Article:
Bethesda Missionary Temple, located on Van Dyke & Nevada (6 1/2 Mile Road) in Detroit became the second church attended during my childhood.  I joined the church under pressure from my parents, my father in particular, before heading off to college in the early ’80’s, even though I had a number of concerns/issues about some of their perspectives & control of the lives of their members.  My parents still attend, are very active, and involved in leadership at the latest iteration of Bethesda, now called Bethesda Christian Church, located on Metropolitan Parkway in Sterling Heights, Michigan and adjacent to Freedom Hill (formerly Pine Knob, I believe).  I’ve only been on the campus of  “new” Bethesda a handful of times over the past twenty some years.

See the source image

The facade of Bethesda Missionary Temple, Detroit, MI

The focus on this page is going to be more about the history of Bethesda up to the point where I no longer had much contact with that specific church.  If time permits (& the muse inspires) I May traverse various trajectories along the lines of issues/concerns I’ve had with Bethesda over the years…but that is not currently my intended main focus.

I’d like to say at the outset that BMT had a strong influence on my life once my family began attending there in the 1970’s.  I continued to attend that church with my family up to the mid ’80’s before I remained in Tulsa, Oklahoma year round, beginning the summer of my junior year of college up to the end of 1992 when my new husband & I picked up stakes & transplanted ourselves in Northern Michigan for about a half a decade.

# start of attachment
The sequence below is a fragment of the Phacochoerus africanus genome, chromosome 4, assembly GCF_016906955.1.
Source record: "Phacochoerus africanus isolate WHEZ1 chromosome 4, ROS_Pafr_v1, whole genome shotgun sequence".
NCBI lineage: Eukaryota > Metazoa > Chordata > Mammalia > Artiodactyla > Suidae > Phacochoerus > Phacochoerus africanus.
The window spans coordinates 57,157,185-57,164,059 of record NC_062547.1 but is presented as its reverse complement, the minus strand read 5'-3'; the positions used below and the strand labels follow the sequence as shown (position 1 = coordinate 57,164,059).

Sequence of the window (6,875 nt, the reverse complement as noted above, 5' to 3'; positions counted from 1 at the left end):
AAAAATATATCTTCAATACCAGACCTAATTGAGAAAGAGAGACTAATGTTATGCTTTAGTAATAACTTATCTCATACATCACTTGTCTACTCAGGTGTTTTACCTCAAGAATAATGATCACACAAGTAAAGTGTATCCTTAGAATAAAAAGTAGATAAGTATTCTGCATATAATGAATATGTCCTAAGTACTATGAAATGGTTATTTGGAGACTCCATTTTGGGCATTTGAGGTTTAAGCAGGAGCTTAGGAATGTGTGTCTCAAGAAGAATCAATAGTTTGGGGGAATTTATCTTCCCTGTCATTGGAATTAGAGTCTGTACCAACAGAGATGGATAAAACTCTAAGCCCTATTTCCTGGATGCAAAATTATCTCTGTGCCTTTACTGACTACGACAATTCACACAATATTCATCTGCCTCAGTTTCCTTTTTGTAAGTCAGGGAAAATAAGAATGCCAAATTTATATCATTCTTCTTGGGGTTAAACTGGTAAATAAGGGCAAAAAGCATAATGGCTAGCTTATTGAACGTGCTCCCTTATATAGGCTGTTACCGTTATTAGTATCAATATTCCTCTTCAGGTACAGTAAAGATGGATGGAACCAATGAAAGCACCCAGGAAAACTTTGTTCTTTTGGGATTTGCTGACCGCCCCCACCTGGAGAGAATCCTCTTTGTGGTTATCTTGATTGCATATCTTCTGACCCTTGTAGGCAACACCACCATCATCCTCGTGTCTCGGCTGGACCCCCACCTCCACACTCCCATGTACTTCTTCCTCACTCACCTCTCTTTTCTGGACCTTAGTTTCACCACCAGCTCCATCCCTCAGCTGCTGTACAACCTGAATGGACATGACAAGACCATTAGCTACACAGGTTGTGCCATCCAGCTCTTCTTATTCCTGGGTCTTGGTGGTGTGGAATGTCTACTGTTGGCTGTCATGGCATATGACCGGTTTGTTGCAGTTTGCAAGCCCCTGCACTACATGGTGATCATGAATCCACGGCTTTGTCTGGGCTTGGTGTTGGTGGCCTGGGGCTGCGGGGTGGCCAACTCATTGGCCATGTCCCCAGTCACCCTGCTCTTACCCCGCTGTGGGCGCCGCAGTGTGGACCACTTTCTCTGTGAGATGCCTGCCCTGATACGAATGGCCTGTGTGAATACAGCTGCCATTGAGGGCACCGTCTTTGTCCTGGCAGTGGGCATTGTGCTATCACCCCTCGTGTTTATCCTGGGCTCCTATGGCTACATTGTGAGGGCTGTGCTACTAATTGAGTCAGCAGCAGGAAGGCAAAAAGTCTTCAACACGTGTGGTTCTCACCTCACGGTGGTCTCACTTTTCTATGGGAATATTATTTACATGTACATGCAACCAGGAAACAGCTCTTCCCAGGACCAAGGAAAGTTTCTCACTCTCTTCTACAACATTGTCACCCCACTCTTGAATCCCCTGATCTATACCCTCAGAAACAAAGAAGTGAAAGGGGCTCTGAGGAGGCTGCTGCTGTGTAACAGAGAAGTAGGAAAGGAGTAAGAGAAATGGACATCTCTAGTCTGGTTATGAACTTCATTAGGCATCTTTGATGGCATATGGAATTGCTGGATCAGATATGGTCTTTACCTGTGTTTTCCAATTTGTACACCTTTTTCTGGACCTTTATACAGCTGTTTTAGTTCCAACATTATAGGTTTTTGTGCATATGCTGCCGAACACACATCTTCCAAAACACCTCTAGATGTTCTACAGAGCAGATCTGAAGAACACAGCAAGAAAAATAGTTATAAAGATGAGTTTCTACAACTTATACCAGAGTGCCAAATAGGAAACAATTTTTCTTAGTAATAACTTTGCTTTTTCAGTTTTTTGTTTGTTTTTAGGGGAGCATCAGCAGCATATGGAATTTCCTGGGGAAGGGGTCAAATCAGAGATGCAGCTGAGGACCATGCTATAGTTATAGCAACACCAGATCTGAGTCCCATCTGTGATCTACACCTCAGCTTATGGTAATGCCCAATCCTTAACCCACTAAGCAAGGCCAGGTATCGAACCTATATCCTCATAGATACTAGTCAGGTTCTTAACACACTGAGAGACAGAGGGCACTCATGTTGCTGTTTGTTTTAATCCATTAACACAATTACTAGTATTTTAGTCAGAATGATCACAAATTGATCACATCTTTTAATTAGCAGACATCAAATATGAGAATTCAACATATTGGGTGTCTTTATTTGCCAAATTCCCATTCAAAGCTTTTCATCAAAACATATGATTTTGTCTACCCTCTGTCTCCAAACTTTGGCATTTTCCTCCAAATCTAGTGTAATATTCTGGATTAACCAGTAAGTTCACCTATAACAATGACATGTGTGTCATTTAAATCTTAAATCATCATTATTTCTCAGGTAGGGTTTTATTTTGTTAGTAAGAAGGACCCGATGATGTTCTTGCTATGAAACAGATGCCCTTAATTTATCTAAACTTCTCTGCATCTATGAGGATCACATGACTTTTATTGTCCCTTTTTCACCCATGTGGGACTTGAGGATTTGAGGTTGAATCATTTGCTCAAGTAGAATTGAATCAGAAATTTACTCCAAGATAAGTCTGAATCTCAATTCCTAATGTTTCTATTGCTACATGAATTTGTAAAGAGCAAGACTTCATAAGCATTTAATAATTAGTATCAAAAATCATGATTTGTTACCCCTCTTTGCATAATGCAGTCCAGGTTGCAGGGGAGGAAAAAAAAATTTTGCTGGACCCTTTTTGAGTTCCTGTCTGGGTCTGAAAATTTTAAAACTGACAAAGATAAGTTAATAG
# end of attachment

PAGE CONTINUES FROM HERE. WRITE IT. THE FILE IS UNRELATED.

Having started out my Christian life in the United Methodist Church I was more familiar with traditional denominational Christianity than the non-denominational style of BMT.  BMT was a much larger congregation, roughly 3,000-4,000, than was Calvary, likely less than 500.  Also, Calvary was the church of my dad’s youth & there was a lot of inter-connectivity between some of the families there.  A number of my parents’ closest friends attended Calvary & most of them seemed to have kids near my (& my brothers’) age so it was easy & familiar & comfortable extended family style camaraderie.

Given that my parents moved us to BMT when I was in 5th Grade & that upheaval fell near the other upheaval of me going through puberty it is possible that the coinciding of that developmental stage for me personally impacted some of my perceptions to some degree.  I basically attended BMT during Junior & Senior High & only in some Summers or Breaks during my early college years.

BMT was on the East Side of Detroit & therefore many of the people that attended there were also more from the East Side.  We lived on the Western side of the city, in the suburbs, so even when I could drive, if there were fellowship events outside of the church they were usually only held on the East Side.  I expect that regional distinction contributed in a small way to my sense of isolation from that church as a whole.  It also made it difficult to have church friendships outside of church time.  My closest church friends from BMT were two sisters who lived in Mount Clemens, a girl who lived a couple of miles from the church in Detroit, and a girl who lived across the border in Windsor, Ontario, Canada.  My parents were quite close with a number of couples that lived on the West Side & had been involved in a Prayer Group with them for years; some of these Prayer Group couples had kids near our age but we never really hit it off so those potential relationships pretty much never developed beyond the courtesy stage…